By 2035 the UK population is forecast to grow to 72 million, with twice as many people aged 85 and over. This will bring additional demand for quality end-of-life care, which hospices and healthcare services nationwide will have to meet.
In south Devon, Rowcroft Hospice is exploring new ways to meet this demand as part of its strategic plan is to extend its care. The ‘outstanding’ rated hospice is working in partnership with other healthcare organisations to provide improved services for patients living with non-cancer related illnesses.
Heart failure is the number one cause for people over 65 to be hospitalised. Almost one million people have the debilitating and unpredictable life-limiting condition in the UK.
Last month, Rowcroft Hospice released the results of an 18-month partnership project exploring how patients with end-stage heart failure can be better supported with improved end-of-life care. The ground-breaking project resulted in:
- The formation of a new Supportive & Palliative Care in Heart Failure Multi-Disciplinary team for South Devon
- New ways to identify heart failure patients requiring end-of-life care and to refer them to specialist, expert hospice care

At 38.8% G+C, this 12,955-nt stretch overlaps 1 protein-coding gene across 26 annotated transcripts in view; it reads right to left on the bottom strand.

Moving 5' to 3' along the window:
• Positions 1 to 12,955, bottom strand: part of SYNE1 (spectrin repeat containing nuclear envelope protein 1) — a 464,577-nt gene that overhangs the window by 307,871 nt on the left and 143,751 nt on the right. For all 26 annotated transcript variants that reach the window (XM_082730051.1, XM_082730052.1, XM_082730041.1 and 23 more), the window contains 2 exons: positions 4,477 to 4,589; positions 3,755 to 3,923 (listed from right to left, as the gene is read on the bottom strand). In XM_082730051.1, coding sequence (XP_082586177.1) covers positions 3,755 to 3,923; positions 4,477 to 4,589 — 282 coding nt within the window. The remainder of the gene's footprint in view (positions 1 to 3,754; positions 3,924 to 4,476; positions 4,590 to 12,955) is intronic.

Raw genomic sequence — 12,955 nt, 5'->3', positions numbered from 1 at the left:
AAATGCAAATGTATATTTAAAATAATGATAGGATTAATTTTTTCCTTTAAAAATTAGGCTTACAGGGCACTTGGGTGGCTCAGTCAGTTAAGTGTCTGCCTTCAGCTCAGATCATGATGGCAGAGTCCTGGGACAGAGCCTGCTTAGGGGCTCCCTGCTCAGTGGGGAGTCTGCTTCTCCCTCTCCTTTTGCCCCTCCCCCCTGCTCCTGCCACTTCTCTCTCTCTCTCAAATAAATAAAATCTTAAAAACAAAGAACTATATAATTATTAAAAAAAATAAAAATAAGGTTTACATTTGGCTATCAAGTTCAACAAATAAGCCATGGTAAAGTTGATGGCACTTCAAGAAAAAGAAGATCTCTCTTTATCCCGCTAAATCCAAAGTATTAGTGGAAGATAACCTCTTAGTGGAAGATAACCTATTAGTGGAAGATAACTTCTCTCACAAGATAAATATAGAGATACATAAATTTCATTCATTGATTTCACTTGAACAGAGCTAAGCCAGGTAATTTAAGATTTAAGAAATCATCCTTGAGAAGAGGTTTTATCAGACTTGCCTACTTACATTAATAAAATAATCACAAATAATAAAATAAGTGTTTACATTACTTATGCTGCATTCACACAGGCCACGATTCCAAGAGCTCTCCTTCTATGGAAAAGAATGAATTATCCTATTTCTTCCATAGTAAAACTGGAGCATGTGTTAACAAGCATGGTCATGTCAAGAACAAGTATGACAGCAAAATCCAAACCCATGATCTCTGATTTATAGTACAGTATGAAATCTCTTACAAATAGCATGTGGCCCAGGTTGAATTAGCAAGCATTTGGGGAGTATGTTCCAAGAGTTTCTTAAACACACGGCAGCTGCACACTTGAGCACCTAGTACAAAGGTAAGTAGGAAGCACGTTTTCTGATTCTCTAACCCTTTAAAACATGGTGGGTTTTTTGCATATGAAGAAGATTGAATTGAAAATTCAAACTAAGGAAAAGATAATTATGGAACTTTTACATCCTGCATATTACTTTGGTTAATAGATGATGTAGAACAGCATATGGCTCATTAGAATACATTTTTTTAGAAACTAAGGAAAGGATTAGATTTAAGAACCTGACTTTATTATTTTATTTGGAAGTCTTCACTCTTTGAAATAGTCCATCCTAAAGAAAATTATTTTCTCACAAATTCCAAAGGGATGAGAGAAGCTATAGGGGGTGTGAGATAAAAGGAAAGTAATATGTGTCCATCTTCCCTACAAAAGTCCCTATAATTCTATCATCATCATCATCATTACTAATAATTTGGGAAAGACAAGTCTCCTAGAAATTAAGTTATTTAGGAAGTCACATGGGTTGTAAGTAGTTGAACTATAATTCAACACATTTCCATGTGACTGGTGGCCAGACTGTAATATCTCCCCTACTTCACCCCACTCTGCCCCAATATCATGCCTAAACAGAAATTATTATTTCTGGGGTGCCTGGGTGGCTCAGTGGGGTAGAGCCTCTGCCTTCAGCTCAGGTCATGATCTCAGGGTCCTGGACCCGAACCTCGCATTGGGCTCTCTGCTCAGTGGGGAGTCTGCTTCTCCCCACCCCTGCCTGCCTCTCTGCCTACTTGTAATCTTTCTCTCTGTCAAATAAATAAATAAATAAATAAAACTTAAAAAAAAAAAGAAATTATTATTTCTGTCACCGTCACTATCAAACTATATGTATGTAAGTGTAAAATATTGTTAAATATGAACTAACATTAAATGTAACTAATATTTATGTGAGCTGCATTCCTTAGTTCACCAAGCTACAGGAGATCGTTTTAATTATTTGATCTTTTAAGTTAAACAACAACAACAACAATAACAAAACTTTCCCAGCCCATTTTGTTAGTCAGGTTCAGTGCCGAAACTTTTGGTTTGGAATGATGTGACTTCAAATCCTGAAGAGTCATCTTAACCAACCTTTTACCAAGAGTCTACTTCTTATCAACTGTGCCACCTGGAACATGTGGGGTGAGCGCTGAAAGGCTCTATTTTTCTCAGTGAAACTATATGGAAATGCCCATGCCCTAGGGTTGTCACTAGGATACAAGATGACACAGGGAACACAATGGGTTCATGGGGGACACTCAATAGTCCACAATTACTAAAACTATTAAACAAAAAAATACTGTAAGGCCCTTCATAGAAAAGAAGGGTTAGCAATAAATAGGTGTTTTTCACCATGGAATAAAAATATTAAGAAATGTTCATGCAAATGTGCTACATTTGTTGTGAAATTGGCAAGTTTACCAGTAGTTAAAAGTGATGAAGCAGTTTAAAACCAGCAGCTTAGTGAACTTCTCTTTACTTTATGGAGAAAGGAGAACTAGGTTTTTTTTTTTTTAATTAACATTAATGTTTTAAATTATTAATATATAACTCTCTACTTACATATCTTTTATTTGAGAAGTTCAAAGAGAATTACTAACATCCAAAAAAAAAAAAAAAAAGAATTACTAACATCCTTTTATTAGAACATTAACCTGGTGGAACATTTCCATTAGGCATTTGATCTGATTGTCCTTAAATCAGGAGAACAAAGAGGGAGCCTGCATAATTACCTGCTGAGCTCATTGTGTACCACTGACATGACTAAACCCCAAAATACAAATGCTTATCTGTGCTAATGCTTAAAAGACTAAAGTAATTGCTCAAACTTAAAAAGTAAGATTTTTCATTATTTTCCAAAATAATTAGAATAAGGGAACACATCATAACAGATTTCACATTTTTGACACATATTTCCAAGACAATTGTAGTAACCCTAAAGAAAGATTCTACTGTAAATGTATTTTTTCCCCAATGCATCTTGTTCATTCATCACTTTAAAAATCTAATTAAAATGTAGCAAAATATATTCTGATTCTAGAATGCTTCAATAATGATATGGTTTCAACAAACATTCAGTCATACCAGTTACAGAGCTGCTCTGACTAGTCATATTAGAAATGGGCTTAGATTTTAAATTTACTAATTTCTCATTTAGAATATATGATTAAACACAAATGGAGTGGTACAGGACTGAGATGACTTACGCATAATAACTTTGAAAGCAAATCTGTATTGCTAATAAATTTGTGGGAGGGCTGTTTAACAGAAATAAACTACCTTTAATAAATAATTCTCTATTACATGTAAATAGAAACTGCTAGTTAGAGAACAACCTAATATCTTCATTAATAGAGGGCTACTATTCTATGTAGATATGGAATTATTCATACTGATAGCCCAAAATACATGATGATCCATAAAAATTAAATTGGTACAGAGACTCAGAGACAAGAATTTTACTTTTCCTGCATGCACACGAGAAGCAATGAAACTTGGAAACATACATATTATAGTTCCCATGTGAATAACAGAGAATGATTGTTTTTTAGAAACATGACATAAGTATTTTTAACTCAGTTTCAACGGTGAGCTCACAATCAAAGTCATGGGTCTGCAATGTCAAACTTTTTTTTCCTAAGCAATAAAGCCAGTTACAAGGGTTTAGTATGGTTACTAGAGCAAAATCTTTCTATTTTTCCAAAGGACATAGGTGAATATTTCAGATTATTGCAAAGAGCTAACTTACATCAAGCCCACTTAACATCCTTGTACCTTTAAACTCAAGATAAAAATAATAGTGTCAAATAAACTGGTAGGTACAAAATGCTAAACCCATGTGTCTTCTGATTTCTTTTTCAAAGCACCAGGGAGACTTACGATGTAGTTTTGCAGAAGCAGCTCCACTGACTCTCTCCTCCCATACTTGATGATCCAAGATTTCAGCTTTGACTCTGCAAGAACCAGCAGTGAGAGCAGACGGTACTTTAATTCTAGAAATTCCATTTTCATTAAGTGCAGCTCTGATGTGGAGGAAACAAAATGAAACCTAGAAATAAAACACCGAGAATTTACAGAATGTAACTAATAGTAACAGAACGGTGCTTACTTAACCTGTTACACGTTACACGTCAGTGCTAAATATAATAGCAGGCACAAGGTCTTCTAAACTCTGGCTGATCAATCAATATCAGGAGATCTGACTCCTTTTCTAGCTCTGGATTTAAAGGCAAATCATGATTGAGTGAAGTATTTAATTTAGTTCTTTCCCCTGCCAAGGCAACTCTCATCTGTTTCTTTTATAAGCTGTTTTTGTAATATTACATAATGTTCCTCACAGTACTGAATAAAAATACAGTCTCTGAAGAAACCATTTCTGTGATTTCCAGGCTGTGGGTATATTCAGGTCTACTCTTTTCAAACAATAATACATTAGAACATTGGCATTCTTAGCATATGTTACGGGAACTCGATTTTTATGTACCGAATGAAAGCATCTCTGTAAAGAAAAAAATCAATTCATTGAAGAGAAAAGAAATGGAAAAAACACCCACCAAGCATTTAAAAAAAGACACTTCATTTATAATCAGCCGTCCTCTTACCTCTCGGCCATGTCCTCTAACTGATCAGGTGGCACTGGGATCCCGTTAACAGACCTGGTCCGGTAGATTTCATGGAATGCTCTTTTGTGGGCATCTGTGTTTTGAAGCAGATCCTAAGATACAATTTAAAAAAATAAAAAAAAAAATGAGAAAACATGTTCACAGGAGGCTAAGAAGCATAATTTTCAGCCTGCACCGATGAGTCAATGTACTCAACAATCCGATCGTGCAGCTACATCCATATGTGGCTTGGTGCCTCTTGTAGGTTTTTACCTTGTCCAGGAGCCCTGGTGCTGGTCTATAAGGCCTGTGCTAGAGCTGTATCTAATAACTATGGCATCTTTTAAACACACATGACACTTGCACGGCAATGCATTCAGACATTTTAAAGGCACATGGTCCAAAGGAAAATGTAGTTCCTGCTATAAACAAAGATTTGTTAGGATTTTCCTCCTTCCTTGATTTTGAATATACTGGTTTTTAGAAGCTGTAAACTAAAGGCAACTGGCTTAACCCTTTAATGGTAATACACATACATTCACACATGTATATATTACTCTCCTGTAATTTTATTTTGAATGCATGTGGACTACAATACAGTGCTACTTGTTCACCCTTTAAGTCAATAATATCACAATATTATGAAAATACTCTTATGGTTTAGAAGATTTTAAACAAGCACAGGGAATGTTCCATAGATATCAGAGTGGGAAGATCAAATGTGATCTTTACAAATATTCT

- Improved collaboration between hospital Heart Failure teams and Rowcroft’s specialist palliative care providers
- Enhanced training enabling hospice nurses to manage symptoms specific to heart failure
- Training on palliative and end-of-life care for staff at Torbay Hospital
- Improved information for patients and families
Since the project started, the number of heart failure patients being referred to Rowcroft Hospice has more than doubled, marking a clear improvement in end-stage care for patients in south Devon.
The project was funded by St James’s Place Charitable Foundation and brought together healthcare professionals from Rowcroft Hospice and Torbay Hospital with the aim of ensuring access to specialist care for people with end-stage heart failure.
Project lead and palliative care specialist, Wendy Sturt, said:
“Across the board, staff at Torbay Hospital and Rowcroft Hospice were clear that all patients and their families should benefit from expert hospice and supportive care services. It’s vital that hospice and hospital teams work together to support patients. The most powerful outcome of this project has been a greater understanding of each other’s roles in patient care, and this will enable patients to receive the specialist care they need, when they need it, vastly improving their quality of life and the support services available to their families. The partnerships developed as part of the project will continue to improve heart failure patients’ access to expert hospice care at Rowcroft.”